Saturday, February 5, 2011

Getting To Know MISO

This one's for all you miso soup lovers.  

What is miso?
Miso is made from a bean (usually soy but not necessarily), sometimes a grain, salt, and a special bacteria called koji.  Because it's fermented and unpasteurized, miso is full of live enzymes that are great for digestion.  High in protein, vitamins (like E), minerals, and alkalizing to the blood, miso keeps the body balanced and happy, so it's fine to have miso every day if you'd like.  I do.  Sometimes I'll even have it once with breakfast and then again that night with dinner.  The minerals in miso also help support immune function because of it's zinc content.  I'm guessing all you sickies are wishing you've been eating a whole lot of miso soup lately...go make some right now!

Varieties ~
The different types of miso include:
  • hatcho miso (made from soybeans)
  • kome miso (made from white rice and soybeans)
  • mugi miso (made from barley and soybeans)
  • soba miso (made from buckwheat and soybeans)
  • genmai miso (made from brown rice and soybeans)
  • natto miso (made from ginger and soybeans)
Since there are so many varieties of miso out there, you might be wondering...

Which type of miso should I buy?
Be careful when buying miso from an asian market.  Most contain MSG, which is just not natural (and can cause headaches, nausea, heart palpitations...need I go on?).  Miso made with barley and aged at least 2 years is considered preferable to other misos in terms of its medicinal properties.  You can usually find barley miso at health food stores, or you can buy them online here or here.  If you try barley miso and you're not wild about it, try alternating with other misos that are more mild tasting.  Personally, I love barley miso.  It warms me from the inside out on the coldest days...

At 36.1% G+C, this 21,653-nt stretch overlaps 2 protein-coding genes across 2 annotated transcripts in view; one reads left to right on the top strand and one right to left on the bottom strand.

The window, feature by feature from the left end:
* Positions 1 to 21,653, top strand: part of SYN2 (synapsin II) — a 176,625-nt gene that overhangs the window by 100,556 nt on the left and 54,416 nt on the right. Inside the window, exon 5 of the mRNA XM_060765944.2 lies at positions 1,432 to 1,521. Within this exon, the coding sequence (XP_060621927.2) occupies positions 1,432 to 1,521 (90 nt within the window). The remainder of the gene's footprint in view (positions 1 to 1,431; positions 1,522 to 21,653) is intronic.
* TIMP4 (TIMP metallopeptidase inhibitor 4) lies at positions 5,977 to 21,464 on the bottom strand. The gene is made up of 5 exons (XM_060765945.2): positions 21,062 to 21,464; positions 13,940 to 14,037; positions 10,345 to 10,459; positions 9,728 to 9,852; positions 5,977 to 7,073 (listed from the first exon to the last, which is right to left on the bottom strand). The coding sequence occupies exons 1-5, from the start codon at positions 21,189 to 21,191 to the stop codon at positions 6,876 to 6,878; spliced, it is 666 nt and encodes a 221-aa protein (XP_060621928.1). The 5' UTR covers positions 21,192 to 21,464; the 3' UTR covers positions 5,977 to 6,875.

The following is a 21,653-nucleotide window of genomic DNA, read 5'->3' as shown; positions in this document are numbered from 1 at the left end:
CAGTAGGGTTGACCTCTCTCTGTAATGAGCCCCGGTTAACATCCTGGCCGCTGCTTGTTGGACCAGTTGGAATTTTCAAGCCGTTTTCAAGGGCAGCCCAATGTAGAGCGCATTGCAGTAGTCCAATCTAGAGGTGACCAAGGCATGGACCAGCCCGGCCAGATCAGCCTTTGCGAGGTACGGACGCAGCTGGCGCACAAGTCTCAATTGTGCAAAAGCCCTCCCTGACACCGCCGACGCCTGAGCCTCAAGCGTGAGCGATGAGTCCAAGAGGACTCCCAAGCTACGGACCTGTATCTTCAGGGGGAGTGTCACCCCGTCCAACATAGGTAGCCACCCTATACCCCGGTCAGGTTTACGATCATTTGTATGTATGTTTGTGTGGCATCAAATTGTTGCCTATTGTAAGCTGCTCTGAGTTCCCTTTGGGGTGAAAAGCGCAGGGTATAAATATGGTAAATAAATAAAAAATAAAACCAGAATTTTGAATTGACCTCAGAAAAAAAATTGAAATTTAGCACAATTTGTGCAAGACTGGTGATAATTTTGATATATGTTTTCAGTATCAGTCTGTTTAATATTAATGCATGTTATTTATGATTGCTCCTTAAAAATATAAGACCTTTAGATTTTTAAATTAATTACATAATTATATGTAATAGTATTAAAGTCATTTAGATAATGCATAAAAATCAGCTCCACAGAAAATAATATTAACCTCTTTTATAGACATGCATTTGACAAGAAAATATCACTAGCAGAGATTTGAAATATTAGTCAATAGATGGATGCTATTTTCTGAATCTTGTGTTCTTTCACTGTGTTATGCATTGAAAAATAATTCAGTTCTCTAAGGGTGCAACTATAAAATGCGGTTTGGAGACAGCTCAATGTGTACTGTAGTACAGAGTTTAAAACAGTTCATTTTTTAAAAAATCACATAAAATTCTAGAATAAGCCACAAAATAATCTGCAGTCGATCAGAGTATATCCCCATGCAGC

How do I make miso soup?
I thought you'd never ask!

Restaurant-Style Miso Soup

Serves 2

1 scallion, thinly sliced
2" piece wakame, cut into small pieces with scissors
1/4 of a block of soft or silken tofu, diced into small cubes
2 teaspoons barley miso

Bring 2 1/2 cups water to a boil in a medium pot.  Reduce heat, add scallions and wakame to pot, and simmer over low heat for 6-8 minutes.  Fill a ladle with some of the soup broth, dissolve miso in it, and then add it back to the soup.  Add tofu cubes and heat on low heat for 2 more minutes.  Serve immediately.

You can easily turn this into a hearty soup by adding all kinds of things - boy choy, dandelion greens, kale, cabbage, brown onions, carrots and other root vegetables - whatever your little "asian" heart desires!


  1. I never knew there were different kinds of Miso Soup!
    What kind is closest to what you would get in a restaurant?

  2. Shiro (white) miso and aka (red) miso are the most popular, so it's very possible that these are the kinds that restaurants use. Every region of Japan prefers it's own type of miso. so I'm sure every restaurant has a different recipe. Wish I had a better answer, sorry!

  3. Hi! I finally made it to your blog! I caught this posting since I was looking over the macro book you lent me (yes, I was overwhelmed) and I thought miso is a must-have. I got the latest Whole Living mag and decided that we should start on the detox diet first and go from there. My plans to start this week went awry as I haven't gotten the week's menu and shopping list planned out yet. Soooo, I will let you know how that goes. Nice presentation and writing! You are so talented :)

  4. hey em can you find a great recipe for miso apple cobbler that is vegan? i made one that was sooooo good just organic apples, golden raisins, then the topping was red miso, oats, oat flour and a little brown sugar but it had butter. it was sooooooo good but what do you think i could use instead of butter? ps your blog is so good i love it!

  5. oh and not brown sugar either... sorry i'm a pain but it was soooo yummy

  6. I think I found the recipe...was it from bon appetit magazine? I will do my best. Most likely it will require a lot of trial and error...which will require a lot of taste testing...which will require many bites of apple cobbler. Poor me :)